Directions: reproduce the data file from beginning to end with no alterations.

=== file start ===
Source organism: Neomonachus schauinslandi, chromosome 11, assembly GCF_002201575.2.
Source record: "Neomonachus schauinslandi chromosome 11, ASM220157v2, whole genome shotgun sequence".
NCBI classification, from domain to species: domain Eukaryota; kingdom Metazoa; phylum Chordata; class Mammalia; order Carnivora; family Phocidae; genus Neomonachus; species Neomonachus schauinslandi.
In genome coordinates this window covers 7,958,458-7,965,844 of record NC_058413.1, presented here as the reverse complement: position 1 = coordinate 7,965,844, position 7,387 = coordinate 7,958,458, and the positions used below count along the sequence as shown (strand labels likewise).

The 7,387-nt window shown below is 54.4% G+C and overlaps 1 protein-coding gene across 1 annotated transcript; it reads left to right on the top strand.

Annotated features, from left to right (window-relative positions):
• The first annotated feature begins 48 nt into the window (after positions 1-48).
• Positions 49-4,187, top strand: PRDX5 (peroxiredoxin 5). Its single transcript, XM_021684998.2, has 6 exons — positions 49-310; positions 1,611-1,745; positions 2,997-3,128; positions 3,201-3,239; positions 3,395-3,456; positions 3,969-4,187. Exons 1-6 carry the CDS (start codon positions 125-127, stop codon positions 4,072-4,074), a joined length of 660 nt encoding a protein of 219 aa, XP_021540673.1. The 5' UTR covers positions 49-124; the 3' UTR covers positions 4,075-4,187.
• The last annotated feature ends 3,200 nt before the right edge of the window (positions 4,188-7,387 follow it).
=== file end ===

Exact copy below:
Source organism: Neomonachus schauinslandi, chromosome 11, assembly GCF_002201575.2.
Source record: "Neomonachus schauinslandi chromosome 11, ASM220157v2, whole genome shotgun sequence".
NCBI classification, from domain to species: domain Eukaryota; kingdom Metazoa; phylum Chordata; class Mammalia; order Carnivora; family Phocidae; genus Neomonachus; species Neomonachus schauinslandi.
In genome coordinates this window covers 7,958,458-7,965,844 of record NC_058413.1, presented here as the reverse complement: position 1 = coordinate 7,965,844, position 7,387 = coordinate 7,958,458, and the positions used below count along the sequence as shown (strand labels likewise).

The 7,387-nt window shown below is 54.4% G+C and overlaps 1 protein-coding gene across 1 annotated transcript; it reads left to right on the top strand.

Annotated features, from left to right (window-relative positions):
• The first annotated feature begins 48 nt into the window (after positions 1-48).
• Positions 49-4,187, top strand: PRDX5 (peroxiredoxin 5). Its single transcript, XM_021684998.2, has 6 exons — positions 49-310; positions 1,611-1,745; positions 2,997-3,128; positions 3,201-3,239; positions 3,395-3,456; positions 3,969-4,187. Exons 1-6 carry the CDS (start codon positions 125-127, stop codon positions 4,072-4,074), a joined length of 660 nt encoding a protein of 219 aa, XP_021540673.1. The 5' UTR covers positions 49-124; the 3' UTR covers positions 4,075-4,187.
• The last annotated feature ends 3,200 nt before the right edge of the window (positions 4,188-7,387 follow it).